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The Redback Racing crew of Adam Spence and Erin Kelly made sure they got the most out of their 16,000km journey to Scotland for the Jim Clark Memorial Rally, finishing the rally 18th overall and winning their class.

The trip to the UK also gave Spence (Sydney, New South Wales) and Kelly (Brisbane, Queensland) a valuable insight into the nature of European closed-road rallying, as they took to the Scottish country lanes in the EuroRallye Honda Civic Type R.

A counter in the British Rally Championship, the Jim Clark Memorial Rally takes place on closed asphalt roads in the rural Scottish Borders region south of Edinburgh. Taking its name from the legendary Scottish racing driver who grew up in the Borders, this year’s rally – held from Friday 31 May to Saturday 1 June – consisted of sixteen special stages making up just over 200km of competitive rallying. Four stages ran under darkness on Friday night and the rest ran during the day on Saturday.

Although the Clark was shorter in distance and duration than the Australian Targa events Adam and Erin usually contest, it presented an entirely different set of challenges. The narrow, twisty roads lined with hedges can catch out even the most experienced local crews, and the famously unpredictable Scottish weather makes tyre and setup choices difficult. “The stages were so different to what I am used to”, admitted Adam. “Coming from the wide Targa roads of Australia to these narrow lanes was kind of like training hard at tennis, playing a lot of games, thinking you’re pretty good at tennis – and then turning up to find you’re actually doing a squash match!”

Spence and Kelly also had a different vehicle at their disposal for their foray overseas. In place of the turbocharged Renault Megane 250RS the Redback Racing crew usually pilot was a Honda Civic Type R, prepared by Lancashire two-wheel drive rally experts EuroRallye. With the British Rally Championship being restricted to two-wheel drive cars, the Civic gave Adam and Erin a good opportunity to see how they measured up against the British Championship regulars. “The Civic is definitely a very different car to the Megane, although I think the Honda is probably more suited to the twisty roads on the Clark”, explains Adam. “The tyre choices are very important on events like the Clark, as the weather can have such a big effect it’s important to be on the right tyre”.

Despite knowing full well that the Jim Clark would be a very different experience to the Australian Targa events, Adam and Erin perhaps weren’t expecting to have to face all their new challenges head-on at once. But as they prepared to start the first full-length stage on Friday night – Adam’s first experience of driving competitively in darkness - fog descended over the 25-kilometre Abbey St Bathans test. The Redback crew managed to avoid trouble on the four night stages, though, returning the car to the EuroRallye mechanics for some overnight fettling before the second leg.

The Saturday stages likewise passed without major incident, Adam and Erin gradually building up their speed as their familiarity with the new car, tyres, roads, and navigation increased. The crew were able to manage the gap to the BRC regulars by the end of the rally, even trading times with a few of the UK crews. Crucially, however, they maintained their focus on treating the Jim Clark as a learning experience, all the time enjoying competing on one of Britain’s iconic motor sport events.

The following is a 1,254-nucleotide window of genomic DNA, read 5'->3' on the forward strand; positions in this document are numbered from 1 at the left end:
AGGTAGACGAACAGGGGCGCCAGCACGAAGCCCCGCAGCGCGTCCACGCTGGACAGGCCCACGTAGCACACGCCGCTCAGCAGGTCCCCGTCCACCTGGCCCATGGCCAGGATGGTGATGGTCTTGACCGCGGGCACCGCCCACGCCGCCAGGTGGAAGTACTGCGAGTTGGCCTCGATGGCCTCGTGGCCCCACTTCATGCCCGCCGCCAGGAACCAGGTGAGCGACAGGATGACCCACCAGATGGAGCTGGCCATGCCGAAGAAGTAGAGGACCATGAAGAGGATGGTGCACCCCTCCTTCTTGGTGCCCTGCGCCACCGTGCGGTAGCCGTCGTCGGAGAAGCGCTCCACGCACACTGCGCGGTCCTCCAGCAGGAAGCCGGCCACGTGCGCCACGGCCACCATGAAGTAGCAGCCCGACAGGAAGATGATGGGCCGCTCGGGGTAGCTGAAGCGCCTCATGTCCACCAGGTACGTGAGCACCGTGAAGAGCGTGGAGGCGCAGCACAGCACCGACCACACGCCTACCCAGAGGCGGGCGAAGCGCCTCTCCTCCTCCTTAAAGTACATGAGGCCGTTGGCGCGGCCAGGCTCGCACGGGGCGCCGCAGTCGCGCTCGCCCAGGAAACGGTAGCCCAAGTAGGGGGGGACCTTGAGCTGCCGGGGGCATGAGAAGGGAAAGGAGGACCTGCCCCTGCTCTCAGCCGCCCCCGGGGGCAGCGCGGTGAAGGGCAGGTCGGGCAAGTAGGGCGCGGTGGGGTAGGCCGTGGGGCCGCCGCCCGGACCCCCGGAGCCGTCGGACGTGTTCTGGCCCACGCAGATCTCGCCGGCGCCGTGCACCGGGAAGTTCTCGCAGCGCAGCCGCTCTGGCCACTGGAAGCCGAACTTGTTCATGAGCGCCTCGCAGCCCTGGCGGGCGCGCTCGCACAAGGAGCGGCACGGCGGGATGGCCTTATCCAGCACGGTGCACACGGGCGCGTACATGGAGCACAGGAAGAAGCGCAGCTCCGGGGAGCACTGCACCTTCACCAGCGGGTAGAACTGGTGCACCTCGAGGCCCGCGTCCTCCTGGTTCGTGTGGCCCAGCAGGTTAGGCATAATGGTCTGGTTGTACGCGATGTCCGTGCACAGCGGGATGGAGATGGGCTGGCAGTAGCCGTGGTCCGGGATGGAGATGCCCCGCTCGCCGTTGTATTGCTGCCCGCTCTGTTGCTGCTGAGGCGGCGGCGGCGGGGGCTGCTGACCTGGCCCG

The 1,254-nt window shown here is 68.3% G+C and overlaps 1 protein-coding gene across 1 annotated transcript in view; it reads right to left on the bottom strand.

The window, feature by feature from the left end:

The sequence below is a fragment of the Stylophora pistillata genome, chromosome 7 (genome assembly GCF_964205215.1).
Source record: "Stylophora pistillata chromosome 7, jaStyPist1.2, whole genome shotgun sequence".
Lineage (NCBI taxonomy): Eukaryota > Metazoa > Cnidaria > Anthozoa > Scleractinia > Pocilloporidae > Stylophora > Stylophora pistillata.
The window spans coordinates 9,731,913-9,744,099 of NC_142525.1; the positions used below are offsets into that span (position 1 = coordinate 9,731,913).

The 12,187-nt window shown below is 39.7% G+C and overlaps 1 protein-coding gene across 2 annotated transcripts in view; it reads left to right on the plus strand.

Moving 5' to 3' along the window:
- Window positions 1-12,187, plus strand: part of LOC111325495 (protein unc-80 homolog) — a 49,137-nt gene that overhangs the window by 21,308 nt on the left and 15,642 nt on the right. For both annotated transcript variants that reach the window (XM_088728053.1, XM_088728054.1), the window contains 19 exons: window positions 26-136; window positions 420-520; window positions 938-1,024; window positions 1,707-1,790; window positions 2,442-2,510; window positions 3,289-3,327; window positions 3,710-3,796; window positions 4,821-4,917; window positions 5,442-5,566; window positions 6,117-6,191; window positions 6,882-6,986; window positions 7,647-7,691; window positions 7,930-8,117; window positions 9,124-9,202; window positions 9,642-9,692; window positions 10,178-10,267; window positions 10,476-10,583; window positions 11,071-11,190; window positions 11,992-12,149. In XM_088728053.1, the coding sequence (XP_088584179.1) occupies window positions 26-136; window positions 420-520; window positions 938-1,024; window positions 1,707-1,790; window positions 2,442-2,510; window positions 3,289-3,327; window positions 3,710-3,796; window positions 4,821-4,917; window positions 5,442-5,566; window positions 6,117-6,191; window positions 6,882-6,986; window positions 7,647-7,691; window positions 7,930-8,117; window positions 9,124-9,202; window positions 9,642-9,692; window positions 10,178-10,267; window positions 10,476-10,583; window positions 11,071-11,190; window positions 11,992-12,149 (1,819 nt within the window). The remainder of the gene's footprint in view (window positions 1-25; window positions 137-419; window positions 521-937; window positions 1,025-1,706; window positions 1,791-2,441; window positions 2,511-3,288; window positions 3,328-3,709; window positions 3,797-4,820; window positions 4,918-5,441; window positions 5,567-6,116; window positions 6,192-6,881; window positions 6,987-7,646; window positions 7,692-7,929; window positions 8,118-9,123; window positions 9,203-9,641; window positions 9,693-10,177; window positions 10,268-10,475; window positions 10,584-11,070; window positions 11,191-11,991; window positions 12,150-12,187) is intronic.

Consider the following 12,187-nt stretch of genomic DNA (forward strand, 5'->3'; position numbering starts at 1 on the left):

18th place outright, a class win and two trophies to take back to Australia was Spence and Kelly’s reward for a measured performance in unfamiliar surroundings, the team draping the Honda in an Australian flag at the finish line in Kelso. Being the furthest-traveled competitors in the rally, Adam and Erin also received much support from fellow competitors, spectators and media alike.

“The whole rally has just been totally different to anything I’ve experienced before, but we have really enjoyed the challenge and above all else have just enjoyed being here and competing”, explains Redback Racing driver Spence. “The experience has definitely benefited us as a crew, so I have to say a big thanks to our supporters Vivant, Motul and RDA EBC Brakes, who made it possible for us to come to the UK, also Racerecall for the supply of our incar cameras.”

“We knew it was going to be a steep learning curve right from the start”, adds Erin. “But when we got to the first full stage, at night, we weren’t expecting fog as well – talk about going in at the deep end! From a navigator’s point of view there has been lots to learn, the nature of the stages makes it very important to get the calls out quickly – and also running on the same bit of road more than once isn’t something we’re used to. It’s been such a challenging weekend, but positively towards the end it felt like we were starting to get the hang of it”.

The Jim Clark Memorial rally may well have been a weekend of learning for Redback Racing - but given the wealth of positive experience they collected, it wouldn’t be a surprise to see them out on the European stages again in the future.

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